Original Review:

I had to reread this after just watching Predestination on which it was based. I was impressed with the movie but even more so with the story. I guess I picked up more nuances this time. It was all the more impressive because of how the character study really played out and what wasn't said but could be deduced. I think I can thank the movie more for that aspect, although one storyline hadn't existed in the short story.

Even so, very impressive ideas and a minimalist style that was so understated that I'm not too surprised I missed it the first time. Preferred some of his other short stories more, but maybe I need to revisit them all and see how my grown-up-self takes them.

What can I say? It was tight and impactive and so very easy to see how it informed the later third of his novels in both strangeness and, dare I say it, incestuousness? Absolutely, but I'm of a mind that Heinlein is still the Grandmaster and should retain the title forever, regardless of the kinds of stunts he has been known to play. After all, he's not merely informative and didactic. He's one hell of a storyteller.
Profile Image for Ian.
722 reviews65 followers
May 27, 2022
Ow! My brain hurts! This is a short story of 13 pages, featuring a time traveller, which I read because it was recommended in another book I just finished, Time: 10 Things You Should Know. Once you've read it, you'll spend longer trying to work out the lead character's timeline than you did actually reading the story. It's an illustration of why it's a good thing that we can't really travel in time. If we could then the psychological ramifications would leave us all as a bunch of gibbering idiots.

One thing is that the story is pretty dated in the way it envisages gender roles. Then again it was written in 1958, or maybe it was written in 2058.
Profile Image for Ken.
2,163 reviews1,321 followers
January 18, 2019
Next up on my Book then Movie list was this 1950’s short story that was later adapted into Predestination in 2014.

This Sci-Fi time travelling paradox was so bizarre that even at its modest page count really makes an impact.
It’s the type of story that I really enjoy!

The story starts with a young man walking into a bar and strikes up a conversation with the time-traveling bartender.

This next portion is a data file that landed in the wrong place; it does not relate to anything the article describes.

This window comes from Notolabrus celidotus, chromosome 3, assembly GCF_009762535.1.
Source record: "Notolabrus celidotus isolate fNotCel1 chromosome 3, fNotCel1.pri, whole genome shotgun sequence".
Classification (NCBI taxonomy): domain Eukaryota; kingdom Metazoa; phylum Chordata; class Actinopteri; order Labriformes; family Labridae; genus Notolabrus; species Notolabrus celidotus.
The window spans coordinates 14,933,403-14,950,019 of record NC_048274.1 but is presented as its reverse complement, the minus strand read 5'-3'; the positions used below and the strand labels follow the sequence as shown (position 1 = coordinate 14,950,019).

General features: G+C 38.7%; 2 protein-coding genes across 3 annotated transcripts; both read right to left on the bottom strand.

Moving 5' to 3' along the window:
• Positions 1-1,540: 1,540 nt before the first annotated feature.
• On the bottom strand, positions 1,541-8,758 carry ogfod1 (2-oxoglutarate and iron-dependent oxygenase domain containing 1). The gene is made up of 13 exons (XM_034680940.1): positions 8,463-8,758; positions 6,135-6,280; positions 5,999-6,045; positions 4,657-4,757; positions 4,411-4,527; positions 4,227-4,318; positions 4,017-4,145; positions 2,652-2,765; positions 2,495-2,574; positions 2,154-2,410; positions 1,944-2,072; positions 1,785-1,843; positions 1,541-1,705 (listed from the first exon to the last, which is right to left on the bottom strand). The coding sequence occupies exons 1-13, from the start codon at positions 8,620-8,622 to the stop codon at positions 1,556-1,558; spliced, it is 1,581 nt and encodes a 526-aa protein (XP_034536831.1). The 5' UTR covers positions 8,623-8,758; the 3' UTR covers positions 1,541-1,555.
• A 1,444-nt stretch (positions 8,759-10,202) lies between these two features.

The reader soon learns how the two are connected and the significance of snake-swallowing-his-tail ring on the barkeep's finger.

I’m sure this story is going to leave a lasting impression on me, I find the best movie adaptations are based on short stories as there’s room to expand the narrative.
It’s a really quick half hour read, excited to watch the movie now!
Profile Image for Sophie.
661 reviews
December 1, 2014
simply mind blowing, one of the most unusual and thought-provoking stories I've read this year!
Profile Image for Aletheia.
274 reviews109 followers
January 10, 2022
Cualquier historia que comienza en un bar ya empieza con buen pie. Heinlein nos presenta en pocas páginas un puzzle extraordinario, un relato muy bien hilado. Es difícil hablar sobre él sin destriparlo, así que se queda tal cual.
Profile Image for Marcos GM.
276 reviews92 followers
February 11, 2023
Relato corto pero muy bien escrito. Es una maravilla como en tan pocas páginas consigue hacer algo tan completo y tan enrevesado.
Para coger todos los detalles es recomendable leerlo un par de veces al menos, puesto que aunque en una primera lectura se entienda bien con la segunda pillarás todos los detalles que se entienden así mejor.

La trama en spoiler, que es gordo además

Muy recomendable ver también la peli que lo adapta, aunque hay un añadido de trama es realmente buena también.
Profile Image for Althea Ann.
2,232 reviews1,016 followers
July 31, 2014
This is a time paradox story. It's not specifically *about* gender, but Heinlein's deeply sexist assumptions about how gender affects personality and his assumptions about how even a future society's sexism will not change in any way, are fully on display here. (In the future, women don't become 'spacemen,' they are sent to be 'comfort women' for lonely spacemen who can't control their 'urges.' The possibility of a woman being a competent astronaut isn't even considered.) Ugh.
I didn't find the ramifications of the time-travel dilemma, as presented here, as interesting or 'mind-blowing' as other readers have.

PS, there are no zombies in this story. (not that the fact makes it a better or worse story, but if you're a zombie fiction completist, it's just something to be aware of...)